The concept of the Internet of Things – and its main advantage – is at the same time the biggest potential security risk for all those who have accepted it and have joined the circus, so to speak. Yes, people like having all the information all the time on all of their devices – neatly segmented and contextualized to fit their needs and situation. And yes, most of them haven’t given a second thought to providing access to their personal data to all kinds of services and systems in order to have everything they could ever want at the tips of their fingers – from comprehensive weather reports and traffic warnings to their own houses recognizing them as owners and turning the lights on upon entering. It is an interesting world we live in, with technology constantly at our beck and call, but are we also slowly starting to realize just how much we are allowing it to rule our lives? One could argue that every time the tech misbehaves or someone else takes advantage of it – and by proxy, us – it has failed us on some level. In that sense, let’s see the 4 times it did just that in 2018.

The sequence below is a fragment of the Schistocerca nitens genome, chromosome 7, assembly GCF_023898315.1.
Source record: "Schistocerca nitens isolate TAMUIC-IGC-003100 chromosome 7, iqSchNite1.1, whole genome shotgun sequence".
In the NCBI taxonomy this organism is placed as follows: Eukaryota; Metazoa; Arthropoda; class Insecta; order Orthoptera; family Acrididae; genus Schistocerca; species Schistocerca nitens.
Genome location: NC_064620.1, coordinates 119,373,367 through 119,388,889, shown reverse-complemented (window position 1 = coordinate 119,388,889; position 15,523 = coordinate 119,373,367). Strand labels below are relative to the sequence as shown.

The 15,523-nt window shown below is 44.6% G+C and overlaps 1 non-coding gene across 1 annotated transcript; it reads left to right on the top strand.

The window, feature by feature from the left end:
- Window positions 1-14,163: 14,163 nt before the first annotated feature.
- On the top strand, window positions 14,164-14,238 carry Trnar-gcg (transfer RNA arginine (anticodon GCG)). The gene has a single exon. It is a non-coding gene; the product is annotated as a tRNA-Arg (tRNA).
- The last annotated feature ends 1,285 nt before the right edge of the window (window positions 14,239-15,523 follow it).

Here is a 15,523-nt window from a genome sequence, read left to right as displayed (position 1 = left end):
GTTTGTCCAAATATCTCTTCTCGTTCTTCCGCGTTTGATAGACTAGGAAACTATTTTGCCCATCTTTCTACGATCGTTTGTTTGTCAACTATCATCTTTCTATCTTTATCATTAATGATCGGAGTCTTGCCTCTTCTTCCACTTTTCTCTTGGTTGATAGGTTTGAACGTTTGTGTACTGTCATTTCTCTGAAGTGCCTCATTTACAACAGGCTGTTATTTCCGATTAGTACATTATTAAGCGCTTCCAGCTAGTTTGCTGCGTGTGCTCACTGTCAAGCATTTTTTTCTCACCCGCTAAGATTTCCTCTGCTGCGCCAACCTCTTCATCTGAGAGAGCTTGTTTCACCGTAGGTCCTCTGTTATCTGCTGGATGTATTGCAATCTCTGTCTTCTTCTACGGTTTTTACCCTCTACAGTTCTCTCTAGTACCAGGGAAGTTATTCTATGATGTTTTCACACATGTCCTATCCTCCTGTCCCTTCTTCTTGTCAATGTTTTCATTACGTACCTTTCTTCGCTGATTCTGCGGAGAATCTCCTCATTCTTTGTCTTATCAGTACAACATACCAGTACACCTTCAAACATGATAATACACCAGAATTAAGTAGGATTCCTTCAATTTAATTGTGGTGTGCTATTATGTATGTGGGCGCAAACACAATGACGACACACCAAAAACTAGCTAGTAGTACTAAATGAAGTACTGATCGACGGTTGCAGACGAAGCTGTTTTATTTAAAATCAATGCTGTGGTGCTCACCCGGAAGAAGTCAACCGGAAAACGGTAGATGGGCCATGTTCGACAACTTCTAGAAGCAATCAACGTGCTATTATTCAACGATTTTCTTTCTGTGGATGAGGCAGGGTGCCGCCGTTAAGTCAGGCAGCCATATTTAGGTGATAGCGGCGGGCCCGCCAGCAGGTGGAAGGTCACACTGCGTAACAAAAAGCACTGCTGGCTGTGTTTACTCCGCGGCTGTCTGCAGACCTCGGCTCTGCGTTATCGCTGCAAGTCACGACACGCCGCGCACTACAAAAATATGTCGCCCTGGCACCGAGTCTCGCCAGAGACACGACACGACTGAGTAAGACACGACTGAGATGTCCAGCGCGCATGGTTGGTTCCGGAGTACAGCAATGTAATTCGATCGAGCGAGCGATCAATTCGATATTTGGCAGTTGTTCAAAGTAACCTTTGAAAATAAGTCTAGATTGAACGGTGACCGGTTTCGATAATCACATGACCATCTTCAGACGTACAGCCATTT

Cyber security risks have become a constant for big and small businesses, individuals and companies, the private and government sector alike. And let’s face it – the risks are high. The more you are involved in the scary world on online connecting and doing business, the more exposed you are to the threats that reside within the dark world that can sometimes be the World Wide Web. Moreover, we are often not even aware of the danger and how close we came to be a victim of all kinds of malware, let alone the damage malware can cause and how to defend from it. In that sense, we have prepared a short list of security risks that pack quite a punch, but were overlooked in 2018.
Mobile security is – or at least should be – at the top of every company’s worry list these days – and for good reason: Nearly all employees now routinely access corporate data from smartphones and that means keeping sensitive info out of the wrong hands is an increasingly complicated business. Therefore, the stakes are higher than ever with the average cost of a corporate data breach being at nearly $4 million, according to a 2018 report by the Ponemon Institute. That’s 6.4% more than the estimated cost just one year earlier. However, while it’s easy to focus on the sensational subject of malware, the truth is that mobile malware infections are incredibly uncommon in the real world. And yet, we can expect mobile security threats to become more serious in 2019. Here is what we can expect.